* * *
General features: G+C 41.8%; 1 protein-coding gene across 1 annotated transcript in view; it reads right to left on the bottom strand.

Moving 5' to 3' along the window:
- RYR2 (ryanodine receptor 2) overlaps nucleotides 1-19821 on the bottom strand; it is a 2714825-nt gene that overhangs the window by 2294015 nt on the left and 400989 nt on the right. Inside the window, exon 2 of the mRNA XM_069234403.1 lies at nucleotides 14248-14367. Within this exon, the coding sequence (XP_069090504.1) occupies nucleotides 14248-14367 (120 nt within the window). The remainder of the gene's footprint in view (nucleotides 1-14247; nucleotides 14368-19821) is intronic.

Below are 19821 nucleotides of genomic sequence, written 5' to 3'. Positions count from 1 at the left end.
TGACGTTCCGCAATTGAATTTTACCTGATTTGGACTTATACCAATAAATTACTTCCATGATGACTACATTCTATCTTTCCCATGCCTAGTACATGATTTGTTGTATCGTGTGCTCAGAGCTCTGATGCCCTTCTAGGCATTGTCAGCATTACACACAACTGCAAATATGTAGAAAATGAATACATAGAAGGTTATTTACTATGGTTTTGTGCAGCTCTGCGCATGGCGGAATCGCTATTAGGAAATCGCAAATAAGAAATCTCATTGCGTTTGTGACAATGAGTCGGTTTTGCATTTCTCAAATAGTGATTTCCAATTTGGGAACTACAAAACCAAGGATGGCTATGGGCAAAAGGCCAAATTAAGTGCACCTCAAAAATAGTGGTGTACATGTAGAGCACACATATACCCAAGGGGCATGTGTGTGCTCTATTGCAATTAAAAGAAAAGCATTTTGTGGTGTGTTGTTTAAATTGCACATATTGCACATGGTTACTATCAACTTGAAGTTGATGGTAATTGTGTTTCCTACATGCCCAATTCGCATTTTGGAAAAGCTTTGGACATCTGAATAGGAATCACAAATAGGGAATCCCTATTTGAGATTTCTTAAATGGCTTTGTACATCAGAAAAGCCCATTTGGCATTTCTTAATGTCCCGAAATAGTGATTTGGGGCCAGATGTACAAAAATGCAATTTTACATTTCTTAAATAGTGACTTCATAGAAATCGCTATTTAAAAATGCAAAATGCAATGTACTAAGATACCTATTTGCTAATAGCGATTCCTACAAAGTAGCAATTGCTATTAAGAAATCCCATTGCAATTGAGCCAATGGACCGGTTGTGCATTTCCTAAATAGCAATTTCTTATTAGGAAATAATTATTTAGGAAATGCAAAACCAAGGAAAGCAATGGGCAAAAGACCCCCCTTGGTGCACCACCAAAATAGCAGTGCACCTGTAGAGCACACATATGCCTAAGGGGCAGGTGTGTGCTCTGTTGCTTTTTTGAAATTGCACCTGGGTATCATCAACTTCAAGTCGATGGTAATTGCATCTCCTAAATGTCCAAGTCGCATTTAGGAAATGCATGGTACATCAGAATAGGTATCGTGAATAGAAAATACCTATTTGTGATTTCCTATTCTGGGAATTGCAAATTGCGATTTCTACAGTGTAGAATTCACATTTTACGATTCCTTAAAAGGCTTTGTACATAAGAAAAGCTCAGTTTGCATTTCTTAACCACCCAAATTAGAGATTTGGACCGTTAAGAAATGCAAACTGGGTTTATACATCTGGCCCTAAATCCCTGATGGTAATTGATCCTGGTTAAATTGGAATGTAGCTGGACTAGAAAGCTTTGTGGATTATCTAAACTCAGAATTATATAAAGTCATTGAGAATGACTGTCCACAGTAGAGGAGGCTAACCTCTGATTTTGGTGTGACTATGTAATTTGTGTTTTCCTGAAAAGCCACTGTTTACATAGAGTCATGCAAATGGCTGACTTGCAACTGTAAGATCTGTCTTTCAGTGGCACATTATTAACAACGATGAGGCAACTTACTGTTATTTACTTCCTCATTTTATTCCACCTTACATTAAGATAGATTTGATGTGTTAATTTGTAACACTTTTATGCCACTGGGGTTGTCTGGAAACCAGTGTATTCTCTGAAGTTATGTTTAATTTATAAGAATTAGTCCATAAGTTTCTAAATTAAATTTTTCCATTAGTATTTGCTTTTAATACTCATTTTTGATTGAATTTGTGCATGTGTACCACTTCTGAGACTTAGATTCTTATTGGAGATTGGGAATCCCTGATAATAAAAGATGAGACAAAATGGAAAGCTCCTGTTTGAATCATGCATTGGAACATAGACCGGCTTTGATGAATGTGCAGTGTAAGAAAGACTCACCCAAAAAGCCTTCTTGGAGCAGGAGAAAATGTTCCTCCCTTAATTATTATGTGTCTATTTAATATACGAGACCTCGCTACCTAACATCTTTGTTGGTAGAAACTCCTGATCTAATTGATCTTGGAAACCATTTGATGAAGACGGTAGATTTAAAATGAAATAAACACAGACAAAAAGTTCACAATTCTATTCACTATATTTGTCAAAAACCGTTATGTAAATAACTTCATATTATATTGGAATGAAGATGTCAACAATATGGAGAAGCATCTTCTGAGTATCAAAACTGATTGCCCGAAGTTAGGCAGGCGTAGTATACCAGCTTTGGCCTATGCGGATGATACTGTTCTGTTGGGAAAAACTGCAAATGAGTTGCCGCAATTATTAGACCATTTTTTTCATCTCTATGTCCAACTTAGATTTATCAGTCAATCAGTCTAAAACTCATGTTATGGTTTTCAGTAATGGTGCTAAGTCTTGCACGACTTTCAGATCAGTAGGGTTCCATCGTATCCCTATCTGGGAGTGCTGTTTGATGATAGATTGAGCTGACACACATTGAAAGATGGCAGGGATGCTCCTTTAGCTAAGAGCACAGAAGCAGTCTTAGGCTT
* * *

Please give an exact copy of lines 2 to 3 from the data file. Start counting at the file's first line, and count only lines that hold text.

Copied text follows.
Moving 5' to 3' along the window:
- RYR2 (ryanodine receptor 2) overlaps nucleotides 1-19821 on the bottom strand; it is a 2714825-nt gene that overhangs the window by 2294015 nt on the left and 400989 nt on the right. Inside the window, exon 2 of the mRNA XM_069234403.1 lies at nucleotides 14248-14367. Within this exon, the coding sequence (XP_069090504.1) occupies nucleotides 14248-14367 (120 nt within the window). The remainder of the gene's footprint in view (nucleotides 1-14247; nucleotides 14368-19821) is intronic.